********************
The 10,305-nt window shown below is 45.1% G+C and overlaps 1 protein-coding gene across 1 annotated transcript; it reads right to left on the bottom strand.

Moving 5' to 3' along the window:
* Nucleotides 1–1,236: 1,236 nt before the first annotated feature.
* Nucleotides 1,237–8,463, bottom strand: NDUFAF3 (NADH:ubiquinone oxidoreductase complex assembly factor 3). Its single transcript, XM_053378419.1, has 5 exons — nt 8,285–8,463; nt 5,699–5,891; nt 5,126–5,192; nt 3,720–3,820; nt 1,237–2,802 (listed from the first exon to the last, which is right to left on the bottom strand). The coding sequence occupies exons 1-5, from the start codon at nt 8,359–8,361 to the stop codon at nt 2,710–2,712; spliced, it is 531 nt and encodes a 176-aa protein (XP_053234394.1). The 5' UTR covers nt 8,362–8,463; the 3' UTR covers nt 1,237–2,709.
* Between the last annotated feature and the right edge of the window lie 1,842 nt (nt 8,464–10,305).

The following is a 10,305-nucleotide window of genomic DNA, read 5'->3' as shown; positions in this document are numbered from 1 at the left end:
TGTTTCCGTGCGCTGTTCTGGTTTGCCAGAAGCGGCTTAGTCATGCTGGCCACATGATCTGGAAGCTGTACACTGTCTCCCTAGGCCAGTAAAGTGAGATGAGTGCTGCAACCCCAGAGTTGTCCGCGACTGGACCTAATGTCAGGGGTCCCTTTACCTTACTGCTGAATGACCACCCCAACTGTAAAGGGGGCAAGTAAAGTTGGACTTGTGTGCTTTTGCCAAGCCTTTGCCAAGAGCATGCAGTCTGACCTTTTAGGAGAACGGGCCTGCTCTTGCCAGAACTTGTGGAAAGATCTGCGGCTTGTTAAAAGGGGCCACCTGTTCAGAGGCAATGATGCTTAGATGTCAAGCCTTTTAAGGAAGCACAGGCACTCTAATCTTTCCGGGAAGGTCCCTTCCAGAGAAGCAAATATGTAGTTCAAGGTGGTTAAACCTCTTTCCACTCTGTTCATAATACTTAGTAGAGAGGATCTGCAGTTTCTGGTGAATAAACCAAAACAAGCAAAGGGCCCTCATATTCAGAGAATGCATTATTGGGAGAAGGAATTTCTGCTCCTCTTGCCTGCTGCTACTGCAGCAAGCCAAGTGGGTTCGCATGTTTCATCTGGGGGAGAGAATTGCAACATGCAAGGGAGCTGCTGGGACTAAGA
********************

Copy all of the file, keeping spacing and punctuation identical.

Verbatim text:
The 10,305-nt window shown below is 45.1% G+C and overlaps 1 protein-coding gene across 1 annotated transcript; it reads right to left on the bottom strand.

Moving 5' to 3' along the window:
* Nucleotides 1–1,236: 1,236 nt before the first annotated feature.
* Nucleotides 1,237–8,463, bottom strand: NDUFAF3 (NADH:ubiquinone oxidoreductase complex assembly factor 3). Its single transcript, XM_053378419.1, has 5 exons — nt 8,285–8,463; nt 5,699–5,891; nt 5,126–5,192; nt 3,720–3,820; nt 1,237–2,802 (listed from the first exon to the last, which is right to left on the bottom strand). The coding sequence occupies exons 1-5, from the start codon at nt 8,359–8,361 to the stop codon at nt 2,710–2,712; spliced, it is 531 nt and encodes a 176-aa protein (XP_053234394.1). The 5' UTR covers nt 8,362–8,463; the 3' UTR covers nt 1,237–2,709.
* Between the last annotated feature and the right edge of the window lie 1,842 nt (nt 8,464–10,305).

The following is a 10,305-nucleotide window of genomic DNA, read 5'->3' as shown; positions in this document are numbered from 1 at the left end:
TGTTTCCGTGCGCTGTTCTGGTTTGCCAGAAGCGGCTTAGTCATGCTGGCCACATGATCTGGAAGCTGTACACTGTCTCCCTAGGCCAGTAAAGTGAGATGAGTGCTGCAACCCCAGAGTTGTCCGCGACTGGACCTAATGTCAGGGGTCCCTTTACCTTACTGCTGAATGACCACCCCAACTGTAAAGGGGGCAAGTAAAGTTGGACTTGTGTGCTTTTGCCAAGCCTTTGCCAAGAGCATGCAGTCTGACCTTTTAGGAGAACGGGCCTGCTCTTGCCAGAACTTGTGGAAAGATCTGCGGCTTGTTAAAAGGGGCCACCTGTTCAGAGGCAATGATGCTTAGATGTCAAGCCTTTTAAGGAAGCACAGGCACTCTAATCTTTCCGGGAAGGTCCCTTCCAGAGAAGCAAATATGTAGTTCAAGGTGGTTAAACCTCTTTCCACTCTGTTCATAATACTTAGTAGAGAGGATCTGCAGTTTCTGGTGAATAAACCAAAACAAGCAAAGGGCCCTCATATTCAGAGAATGCATTATTGGGAGAAGGAATTTCTGCTCCTCTTGCCTGCTGCTACTGCAGCAAGCCAAGTGGGTTCGCATGTTTCATCTGGGGGAGAGAATTGCAACATGCAAGGGAGCTGCTGGGACTAAGA